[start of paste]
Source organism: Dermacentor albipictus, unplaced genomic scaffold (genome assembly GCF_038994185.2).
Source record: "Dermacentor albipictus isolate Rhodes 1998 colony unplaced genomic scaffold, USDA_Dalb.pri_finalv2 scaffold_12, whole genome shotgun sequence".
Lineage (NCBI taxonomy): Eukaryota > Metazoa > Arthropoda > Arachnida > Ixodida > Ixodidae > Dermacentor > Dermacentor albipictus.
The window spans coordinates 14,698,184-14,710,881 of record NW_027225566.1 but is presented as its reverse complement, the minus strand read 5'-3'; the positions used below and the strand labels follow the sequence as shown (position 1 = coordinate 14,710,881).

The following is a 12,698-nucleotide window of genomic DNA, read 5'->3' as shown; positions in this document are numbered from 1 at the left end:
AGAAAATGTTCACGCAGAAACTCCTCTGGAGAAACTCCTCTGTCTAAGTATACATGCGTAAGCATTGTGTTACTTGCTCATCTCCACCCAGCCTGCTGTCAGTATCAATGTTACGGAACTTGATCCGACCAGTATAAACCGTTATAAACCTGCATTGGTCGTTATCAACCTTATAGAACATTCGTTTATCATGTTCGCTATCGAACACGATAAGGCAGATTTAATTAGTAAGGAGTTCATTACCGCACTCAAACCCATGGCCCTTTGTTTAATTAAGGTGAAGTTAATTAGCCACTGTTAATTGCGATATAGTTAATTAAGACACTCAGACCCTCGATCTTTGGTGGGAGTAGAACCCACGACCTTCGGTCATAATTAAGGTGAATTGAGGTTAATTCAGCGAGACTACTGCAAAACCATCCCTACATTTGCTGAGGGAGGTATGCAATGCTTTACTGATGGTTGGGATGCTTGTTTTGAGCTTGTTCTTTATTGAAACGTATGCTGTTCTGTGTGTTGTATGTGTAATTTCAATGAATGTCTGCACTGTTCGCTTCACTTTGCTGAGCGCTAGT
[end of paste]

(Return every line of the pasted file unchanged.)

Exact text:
Source organism: Dermacentor albipictus, unplaced genomic scaffold (genome assembly GCF_038994185.2).
Source record: "Dermacentor albipictus isolate Rhodes 1998 colony unplaced genomic scaffold, USDA_Dalb.pri_finalv2 scaffold_12, whole genome shotgun sequence".
Lineage (NCBI taxonomy): Eukaryota > Metazoa > Arthropoda > Arachnida > Ixodida > Ixodidae > Dermacentor > Dermacentor albipictus.
The window spans coordinates 14,698,184-14,710,881 of record NW_027225566.1 but is presented as its reverse complement, the minus strand read 5'-3'; the positions used below and the strand labels follow the sequence as shown (position 1 = coordinate 14,710,881).

The following is a 12,698-nucleotide window of genomic DNA, read 5'->3' as shown; positions in this document are numbered from 1 at the left end:
AGAAAATGTTCACGCAGAAACTCCTCTGGAGAAACTCCTCTGTCTAAGTATACATGCGTAAGCATTGTGTTACTTGCTCATCTCCACCCAGCCTGCTGTCAGTATCAATGTTACGGAACTTGATCCGACCAGTATAAACCGTTATAAACCTGCATTGGTCGTTATCAACCTTATAGAACATTCGTTTATCATGTTCGCTATCGAACACGATAAGGCAGATTTAATTAGTAAGGAGTTCATTACCGCACTCAAACCCATGGCCCTTTGTTTAATTAAGGTGAAGTTAATTAGCCACTGTTAATTGCGATATAGTTAATTAAGACACTCAGACCCTCGATCTTTGGTGGGAGTAGAACCCACGACCTTCGGTCATAATTAAGGTGAATTGAGGTTAATTCAGCGAGACTACTGCAAAACCATCCCTACATTTGCTGAGGGAGGTATGCAATGCTTTACTGATGGTTGGGATGCTTGTTTTGAGCTTGTTCTTTATTGAAACGTATGCTGTTCTGTGTGTTGTATGTGTAATTTCAATGAATGTCTGCACTGTTCGCTTCACTTTGCTGAGCGCTAGT